If you live in Kentucky and follow politics even a little, or really even just are following the Kentucky Senate race, you’ve probably heard my name in the news. Hell, you might even be reading this just because the New York Times sought out my blog in an attempt to juice up the story. (Which, I must say left me feeling honored as it’s a dream of mine to someday have a byline in the Times… But here’s to hoping that next time you can actually learn the definition of a term you’re quoting before you use it in an argument… hail (verb) – have one’s home or origins in (a place). Synonyms: come from, be from, be a native of, have one’s roots in. No where does that say “currently a resident of”, but you know – better luck next time.)
Through it all I’ve been supported by people who I never expected to stand up for me, and had my name dragged through the mud by people who should support me but let political views come between us.
A lot of people in the media have been trying to tell the public who I am. But they missed a few important details.
I’m more than a face in a campaign ad, I’m more than someone whose absentee ballot for the 2012 presidential election mysteriously was “never received” and who simply forgot to switch her voter registration to the state she pays taxes to in time because she was busy with a 17 credit hour course load, sorority, and a 30 hour/week job.
I’m a daughter. I’m a friend. I’m a sister.
I’m a 20 year old who has the heart of a 5 year old and an ancient soul. I love to read, and while I don’t discriminate when it comes to books – I have a special place in my heart for classical literature, Harry Potter, Jodi Picoult, and John Grisham. My three favorite movies are Cinderella, Footloose, and Remember The Titans. I’m an avid supporter of the Oxford comma, and open critic of anything that involves me doing math. My friends call me Barbie but know better than to stir up an argument with me and my spitfire temper, and fear playing me in fantasy football.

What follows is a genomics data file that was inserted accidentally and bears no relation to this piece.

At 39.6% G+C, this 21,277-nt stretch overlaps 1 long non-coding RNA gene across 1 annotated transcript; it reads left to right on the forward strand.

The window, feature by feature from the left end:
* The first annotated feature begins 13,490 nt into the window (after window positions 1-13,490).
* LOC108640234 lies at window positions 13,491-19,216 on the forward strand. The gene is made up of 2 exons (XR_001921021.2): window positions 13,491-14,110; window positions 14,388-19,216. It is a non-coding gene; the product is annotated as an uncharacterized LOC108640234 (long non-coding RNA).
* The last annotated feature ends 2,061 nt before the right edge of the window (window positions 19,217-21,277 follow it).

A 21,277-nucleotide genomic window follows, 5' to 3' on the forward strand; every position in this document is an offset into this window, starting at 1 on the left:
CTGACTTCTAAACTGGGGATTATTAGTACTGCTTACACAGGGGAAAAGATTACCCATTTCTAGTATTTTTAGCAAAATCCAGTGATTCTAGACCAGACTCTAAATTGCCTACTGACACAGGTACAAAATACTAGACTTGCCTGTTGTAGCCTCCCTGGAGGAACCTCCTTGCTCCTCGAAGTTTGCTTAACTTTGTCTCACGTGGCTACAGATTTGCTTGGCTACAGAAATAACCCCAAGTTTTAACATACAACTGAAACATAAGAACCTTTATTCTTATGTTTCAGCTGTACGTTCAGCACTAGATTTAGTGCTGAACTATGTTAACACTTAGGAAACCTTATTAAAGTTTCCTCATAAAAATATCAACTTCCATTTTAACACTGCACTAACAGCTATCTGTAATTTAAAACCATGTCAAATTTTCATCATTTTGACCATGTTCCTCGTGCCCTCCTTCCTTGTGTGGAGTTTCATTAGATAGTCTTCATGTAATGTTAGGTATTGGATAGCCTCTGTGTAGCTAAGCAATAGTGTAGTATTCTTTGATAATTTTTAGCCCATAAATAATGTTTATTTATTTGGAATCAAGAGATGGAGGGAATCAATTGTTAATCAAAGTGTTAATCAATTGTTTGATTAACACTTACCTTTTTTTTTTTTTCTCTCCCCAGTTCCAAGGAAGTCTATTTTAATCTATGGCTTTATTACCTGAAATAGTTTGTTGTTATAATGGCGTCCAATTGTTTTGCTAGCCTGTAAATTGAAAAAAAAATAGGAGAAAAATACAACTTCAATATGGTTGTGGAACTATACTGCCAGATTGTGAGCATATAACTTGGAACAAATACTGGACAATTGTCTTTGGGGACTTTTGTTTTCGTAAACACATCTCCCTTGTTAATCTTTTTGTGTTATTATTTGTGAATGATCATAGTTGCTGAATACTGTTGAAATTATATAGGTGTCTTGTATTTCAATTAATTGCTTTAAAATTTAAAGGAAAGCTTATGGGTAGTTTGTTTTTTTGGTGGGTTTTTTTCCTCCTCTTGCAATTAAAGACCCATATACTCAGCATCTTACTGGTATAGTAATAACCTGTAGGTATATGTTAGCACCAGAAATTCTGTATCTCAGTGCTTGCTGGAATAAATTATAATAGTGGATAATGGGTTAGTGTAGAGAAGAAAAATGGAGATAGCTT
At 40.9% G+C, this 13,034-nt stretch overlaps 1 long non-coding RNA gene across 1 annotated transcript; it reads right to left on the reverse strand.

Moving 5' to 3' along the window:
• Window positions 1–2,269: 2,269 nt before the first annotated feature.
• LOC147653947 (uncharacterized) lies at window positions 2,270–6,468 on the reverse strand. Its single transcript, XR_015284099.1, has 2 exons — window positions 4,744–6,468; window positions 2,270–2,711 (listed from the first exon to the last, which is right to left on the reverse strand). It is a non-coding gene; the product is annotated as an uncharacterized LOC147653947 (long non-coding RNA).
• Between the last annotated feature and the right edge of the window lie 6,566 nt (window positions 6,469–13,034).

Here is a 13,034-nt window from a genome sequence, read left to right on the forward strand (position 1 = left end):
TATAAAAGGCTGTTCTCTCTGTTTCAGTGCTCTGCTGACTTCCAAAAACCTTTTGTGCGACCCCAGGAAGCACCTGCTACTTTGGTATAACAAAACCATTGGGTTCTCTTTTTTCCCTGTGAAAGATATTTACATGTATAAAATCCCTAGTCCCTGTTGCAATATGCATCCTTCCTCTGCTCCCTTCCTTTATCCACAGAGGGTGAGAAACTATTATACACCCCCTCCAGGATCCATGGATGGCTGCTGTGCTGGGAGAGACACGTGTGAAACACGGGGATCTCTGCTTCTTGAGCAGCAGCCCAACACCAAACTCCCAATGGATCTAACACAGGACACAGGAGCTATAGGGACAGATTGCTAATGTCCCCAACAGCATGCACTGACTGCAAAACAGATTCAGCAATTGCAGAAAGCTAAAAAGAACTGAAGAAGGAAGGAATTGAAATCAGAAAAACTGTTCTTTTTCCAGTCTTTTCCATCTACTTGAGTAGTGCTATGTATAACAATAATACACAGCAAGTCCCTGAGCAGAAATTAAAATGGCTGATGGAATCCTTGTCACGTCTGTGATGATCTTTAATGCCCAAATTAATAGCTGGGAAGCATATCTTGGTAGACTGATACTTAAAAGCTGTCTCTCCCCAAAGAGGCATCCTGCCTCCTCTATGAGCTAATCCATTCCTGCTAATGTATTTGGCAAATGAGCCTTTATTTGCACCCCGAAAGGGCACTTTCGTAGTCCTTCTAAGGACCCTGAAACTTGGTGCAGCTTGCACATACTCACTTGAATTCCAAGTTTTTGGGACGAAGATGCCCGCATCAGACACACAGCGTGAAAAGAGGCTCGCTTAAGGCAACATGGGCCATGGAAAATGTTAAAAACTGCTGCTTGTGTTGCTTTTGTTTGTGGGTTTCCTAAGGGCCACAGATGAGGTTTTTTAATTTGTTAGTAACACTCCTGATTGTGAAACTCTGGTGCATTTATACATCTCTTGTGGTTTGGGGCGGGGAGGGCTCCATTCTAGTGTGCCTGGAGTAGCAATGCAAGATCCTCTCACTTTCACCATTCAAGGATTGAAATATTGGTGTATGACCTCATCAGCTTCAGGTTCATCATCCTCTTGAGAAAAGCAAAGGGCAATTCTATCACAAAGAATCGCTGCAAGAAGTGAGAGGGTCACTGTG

When it comes to being headstrong, opinionated, and sarcastic, I’m off the charts. Only very recently have I finally accepted that asking for help is not synonymous with failure. I get frustrated when I don’t pick something new up right away. I can drive a car with a manual transmission, change a tire, and use jumper cables – but if Dad offers to do it, I’m not going to tell him no. I was the girl in my freshman dorm who everyone came to because I was the only one who had a tool kit, and it’s gone with me every where I have lived since.
I hate having a messy room, but I hate doing laundry even more. I’m finally to the point in my life where people are trusting me with the oven, ladders, and sharp objects. I’m just as comfortable in the bed of a pickup truck as I am in the back of a limousine, but I prefer the back of a horse on a trail deep in the woods to any of it. Being in the midst of the hustle and bustle of the city makes me feel alive, but I live to be surrounded by country air and a blanket of stars. I’m a walking contradiction. I’m completely myself, and somehow still made up of pieces of every person I’ve ever met.
I’m growing up and into myself, and spending each day just putting one foot in front of the other.
I don’t claim to know it all, or have it all together. But I’m an educated young woman with a good head on her shoulders, and I’ll be damned if I let that fact be brushed under the rug. I chose to support Mitch McConnell because I did my research, I watched the debates, I dug my way through the propaganda.
Yes, I grew up in Pennsylvania, but Kentucky is my home now. What happens here affects me just as much as the next. I refuse to stand by and see this state I have grown to know and love fall under faulty leadership. I stand by my decision, and my support of Team Mitch – and so should you.